Carbon (from Latin: carbo "coal") is a chemical element with symbol C and atomic number 6. On the periodic table, it is the first (row 2) of six elements in column (group) 14, which have in common the composition of their outer electron shell. It is nonmetallic and tetravalent—making four electrons available to form covalent chemical bonds. There are three naturally occurring isotopes, with 12C and 13C being stable, while 14C is radioactive, decaying with a half-life of about 5,730 years. Carbon is one of the few elements known since antiquity.
Carbon is the 15th most abundant element in the Earth's crust, and the fourth most abundant element in the universe by mass after hydrogen, helium, and oxygen. It is present in all forms of carbon-based life, and in the human body carbon is the second most abundant element by mass (about 18.5%) after oxygen. This abundance, together with the unique diversity of organic compounds and their unusual polymer-forming ability at the temperatures commonly encountered on Earth, make this element the chemical basis of all known life.
The atoms of carbon can be bonded together in different ways: allotropes of carbon. The best known are graphite, diamond, and amorphous carbon. The physical properties of carbon vary widely with the allotropic form. For example, graphite is opaque and black, while diamond is highly transparent. Graphite is soft enough to form a streak on paper (hence its name, from the Greek word "γράφω" which means "to write"), while diamond is the hardest naturally-occurring material known. Graphite is a very good conductor, while diamond has a very low electrical conductivity. Under normal conditions, diamond, carbon nanotubes, and graphene have the highest thermal conductivities of all known materials. All carbon allotropes are solids under normal conditions, with graphite being the most thermodynamically stable form. They are chemically resistant and require high temperature to react even with oxygen.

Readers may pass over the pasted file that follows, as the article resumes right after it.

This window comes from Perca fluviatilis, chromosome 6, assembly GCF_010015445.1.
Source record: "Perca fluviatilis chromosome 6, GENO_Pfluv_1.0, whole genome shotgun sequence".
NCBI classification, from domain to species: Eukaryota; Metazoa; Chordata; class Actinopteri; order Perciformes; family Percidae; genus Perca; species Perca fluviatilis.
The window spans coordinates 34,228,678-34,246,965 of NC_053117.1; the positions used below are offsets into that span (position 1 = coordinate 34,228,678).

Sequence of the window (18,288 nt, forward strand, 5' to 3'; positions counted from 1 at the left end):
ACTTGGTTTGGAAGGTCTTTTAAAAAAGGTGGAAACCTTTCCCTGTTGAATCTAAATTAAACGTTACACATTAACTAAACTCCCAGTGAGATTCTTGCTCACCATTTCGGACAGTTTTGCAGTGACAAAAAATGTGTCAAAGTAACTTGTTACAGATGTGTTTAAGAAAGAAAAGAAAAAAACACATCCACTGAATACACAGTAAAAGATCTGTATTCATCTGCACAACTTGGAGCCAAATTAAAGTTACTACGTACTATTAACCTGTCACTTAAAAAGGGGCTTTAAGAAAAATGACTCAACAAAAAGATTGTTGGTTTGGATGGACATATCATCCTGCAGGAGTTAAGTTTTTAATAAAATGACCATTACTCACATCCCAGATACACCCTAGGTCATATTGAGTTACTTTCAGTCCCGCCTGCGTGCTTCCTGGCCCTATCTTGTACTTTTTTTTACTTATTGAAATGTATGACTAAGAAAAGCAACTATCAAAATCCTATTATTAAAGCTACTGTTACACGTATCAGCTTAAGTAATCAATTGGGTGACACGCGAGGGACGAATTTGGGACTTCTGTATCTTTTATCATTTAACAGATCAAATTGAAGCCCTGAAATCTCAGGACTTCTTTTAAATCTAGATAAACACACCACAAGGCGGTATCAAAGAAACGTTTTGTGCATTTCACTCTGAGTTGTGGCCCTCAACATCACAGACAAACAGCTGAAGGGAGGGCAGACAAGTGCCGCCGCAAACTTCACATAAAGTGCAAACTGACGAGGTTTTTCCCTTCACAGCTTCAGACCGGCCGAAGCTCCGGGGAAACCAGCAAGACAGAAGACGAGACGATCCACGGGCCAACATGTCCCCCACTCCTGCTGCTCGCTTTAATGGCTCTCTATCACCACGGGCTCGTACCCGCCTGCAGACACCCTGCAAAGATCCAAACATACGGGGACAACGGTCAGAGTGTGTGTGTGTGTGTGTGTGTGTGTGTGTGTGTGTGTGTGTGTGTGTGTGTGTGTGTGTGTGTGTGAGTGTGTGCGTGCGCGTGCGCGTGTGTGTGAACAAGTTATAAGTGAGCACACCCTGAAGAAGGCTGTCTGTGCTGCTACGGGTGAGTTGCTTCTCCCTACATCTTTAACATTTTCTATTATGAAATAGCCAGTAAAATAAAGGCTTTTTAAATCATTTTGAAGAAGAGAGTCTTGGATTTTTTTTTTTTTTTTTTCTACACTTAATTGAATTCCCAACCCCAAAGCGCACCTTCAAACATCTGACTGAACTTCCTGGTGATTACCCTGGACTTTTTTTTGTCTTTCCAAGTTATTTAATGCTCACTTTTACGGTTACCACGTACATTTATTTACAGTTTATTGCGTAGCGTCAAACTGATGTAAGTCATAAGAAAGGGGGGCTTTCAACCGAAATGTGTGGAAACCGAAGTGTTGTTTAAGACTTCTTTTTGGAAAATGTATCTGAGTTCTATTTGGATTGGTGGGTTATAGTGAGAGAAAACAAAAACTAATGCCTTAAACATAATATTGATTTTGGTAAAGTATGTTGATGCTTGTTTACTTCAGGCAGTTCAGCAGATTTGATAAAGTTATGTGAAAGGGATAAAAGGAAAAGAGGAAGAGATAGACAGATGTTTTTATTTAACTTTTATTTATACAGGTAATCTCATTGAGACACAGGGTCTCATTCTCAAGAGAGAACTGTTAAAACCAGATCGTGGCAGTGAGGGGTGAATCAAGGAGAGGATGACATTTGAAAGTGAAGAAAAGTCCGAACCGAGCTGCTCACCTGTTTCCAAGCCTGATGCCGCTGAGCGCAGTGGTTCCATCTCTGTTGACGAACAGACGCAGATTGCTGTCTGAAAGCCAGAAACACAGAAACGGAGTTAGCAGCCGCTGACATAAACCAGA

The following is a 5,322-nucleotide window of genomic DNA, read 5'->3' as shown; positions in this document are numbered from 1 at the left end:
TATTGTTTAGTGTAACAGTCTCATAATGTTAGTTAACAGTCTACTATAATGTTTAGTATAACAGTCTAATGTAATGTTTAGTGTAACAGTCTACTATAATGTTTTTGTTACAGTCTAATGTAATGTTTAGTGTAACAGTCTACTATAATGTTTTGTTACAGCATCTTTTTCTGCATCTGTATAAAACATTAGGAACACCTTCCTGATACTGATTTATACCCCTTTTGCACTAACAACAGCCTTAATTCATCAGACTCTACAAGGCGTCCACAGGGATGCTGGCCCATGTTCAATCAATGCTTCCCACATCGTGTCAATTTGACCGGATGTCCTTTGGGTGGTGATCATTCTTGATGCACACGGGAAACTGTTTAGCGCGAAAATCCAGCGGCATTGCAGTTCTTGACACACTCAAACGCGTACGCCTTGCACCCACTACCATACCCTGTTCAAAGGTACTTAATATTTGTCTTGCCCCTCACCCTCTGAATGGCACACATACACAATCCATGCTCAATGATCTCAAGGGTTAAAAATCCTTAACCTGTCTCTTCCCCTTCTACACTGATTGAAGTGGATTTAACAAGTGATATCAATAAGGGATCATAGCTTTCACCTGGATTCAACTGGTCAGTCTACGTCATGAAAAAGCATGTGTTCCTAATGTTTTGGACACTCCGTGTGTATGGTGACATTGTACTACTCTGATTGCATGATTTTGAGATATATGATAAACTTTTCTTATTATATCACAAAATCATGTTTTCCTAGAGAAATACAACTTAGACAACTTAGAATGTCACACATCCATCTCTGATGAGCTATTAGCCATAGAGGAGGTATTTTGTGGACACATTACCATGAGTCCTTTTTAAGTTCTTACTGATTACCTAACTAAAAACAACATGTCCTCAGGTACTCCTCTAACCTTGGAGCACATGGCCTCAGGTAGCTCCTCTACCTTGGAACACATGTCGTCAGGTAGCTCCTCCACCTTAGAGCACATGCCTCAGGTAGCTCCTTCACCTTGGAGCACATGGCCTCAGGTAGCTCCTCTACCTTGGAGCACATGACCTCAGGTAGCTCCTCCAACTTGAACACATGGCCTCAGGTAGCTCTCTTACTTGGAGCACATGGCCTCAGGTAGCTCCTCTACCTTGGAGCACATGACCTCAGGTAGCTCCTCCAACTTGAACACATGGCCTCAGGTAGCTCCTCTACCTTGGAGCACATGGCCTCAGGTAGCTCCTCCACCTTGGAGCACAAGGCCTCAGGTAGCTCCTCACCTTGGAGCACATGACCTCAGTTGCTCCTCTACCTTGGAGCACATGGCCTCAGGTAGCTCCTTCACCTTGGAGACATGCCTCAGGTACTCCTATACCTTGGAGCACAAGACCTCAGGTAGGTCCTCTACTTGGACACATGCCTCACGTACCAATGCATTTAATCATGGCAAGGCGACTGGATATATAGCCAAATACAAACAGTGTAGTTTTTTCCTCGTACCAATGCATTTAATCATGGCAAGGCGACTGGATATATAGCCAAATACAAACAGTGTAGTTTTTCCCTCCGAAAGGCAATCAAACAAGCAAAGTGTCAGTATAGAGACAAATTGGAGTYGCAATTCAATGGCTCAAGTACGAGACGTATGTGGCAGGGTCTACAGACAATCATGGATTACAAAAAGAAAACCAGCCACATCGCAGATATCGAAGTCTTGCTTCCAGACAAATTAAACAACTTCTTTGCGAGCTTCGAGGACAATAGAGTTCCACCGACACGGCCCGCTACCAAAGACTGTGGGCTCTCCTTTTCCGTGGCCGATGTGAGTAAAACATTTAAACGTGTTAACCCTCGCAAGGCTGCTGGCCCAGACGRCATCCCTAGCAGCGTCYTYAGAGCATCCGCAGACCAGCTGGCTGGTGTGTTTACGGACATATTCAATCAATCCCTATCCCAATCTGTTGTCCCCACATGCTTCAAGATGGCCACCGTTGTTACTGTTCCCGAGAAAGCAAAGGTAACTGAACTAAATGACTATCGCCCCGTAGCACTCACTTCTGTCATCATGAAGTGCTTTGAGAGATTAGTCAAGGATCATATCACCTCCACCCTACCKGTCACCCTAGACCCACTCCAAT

The most common oxidation state of carbon in inorganic compounds is +4, while +2 is found in carbon monoxide and transition metal carbonyl complexes. The largest sources of inorganic carbon are limestones, dolomites and carbon dioxide, but significant quantities occur in organic deposits of coal, peat, oil and methane clathrates. Carbon forms a vast number of compounds, more than any other element, with almost ten million compounds described to date, which in turn are a tiny fraction of such compounds that are theoretically possible under standard conditions.
^ Conventional Atomic Weights 2013. Commission on Isotopic Abundances and Atomic Weights
^ Standard Atomic Weights 2013. Commission on Isotopic Abundances and Atomic Weights
^ Lide, D. R., ed. (2005). CRC Handbook of Chemistry and Physics (86th ed.). Boca Raton (FL): CRC Press. ISBN 0-8493-0486-5.
^ Haaland, D (1976). "Graphite-liquid-vapor triple point pressure and the density of liquid carbon". Carbon 14 (6): 357. doi:10.1016/0008-6223(76)90010-5.
^ Savvatimskiy, A (2005). "Measurements of the melting point of graphite and the properties of liquid carbon (a review for 1963–2003)". Carbon 43 (6): 1115. doi:10.1016/j.carbon.2004.12.027.
^ "Fourier Transform Spectroscopy of the System of CP" (PDF). Retrieved 2007-12-06.
^ "Fourier Transform Spectroscopy of the Electronic Transition of the Jet-Cooled CCI Free Radical" (PDF). Retrieved 2007-12-06.
^ "Carbon: Binary compounds". Retrieved 2007-12-06.
^ a b c d e Properties of diamond, Ioffe Institute Database
^ Magnetic susceptibility of the elements and inorganic compounds, in Handbook of Chemistry and Physics 81st edition, CRC press.
^ "History of Carbon and Carbon Materials - Center for Applied Energy Research - University of Kentucky". Retrieved 2008-09-12.
^ Senese, Fred (2000-09-09). "Who discovered carbon?". Frostburg State University. Retrieved 2007-11-24.
^ "Carbon – Naturally occurring isotopes". WebElements Periodic Table. Retrieved 2008-10-09.
^ "History of Carbon". Retrieved 2013-01-10.
^ "Biological Abundance of Elements". The Internet Encyclopedia of Science. Retrieved 2008-10-09.
^ "World of Carbon – Interactive Nano-visulisation in Science & Engineering Education (IN-VSEE)". Retrieved 2008-10-09.
^ Chemistry Operations (December 15, 2003). "Carbon". Los Alamos National Laboratory. Archived from the original on 2008-09-13. Retrieved 2008-10-09.

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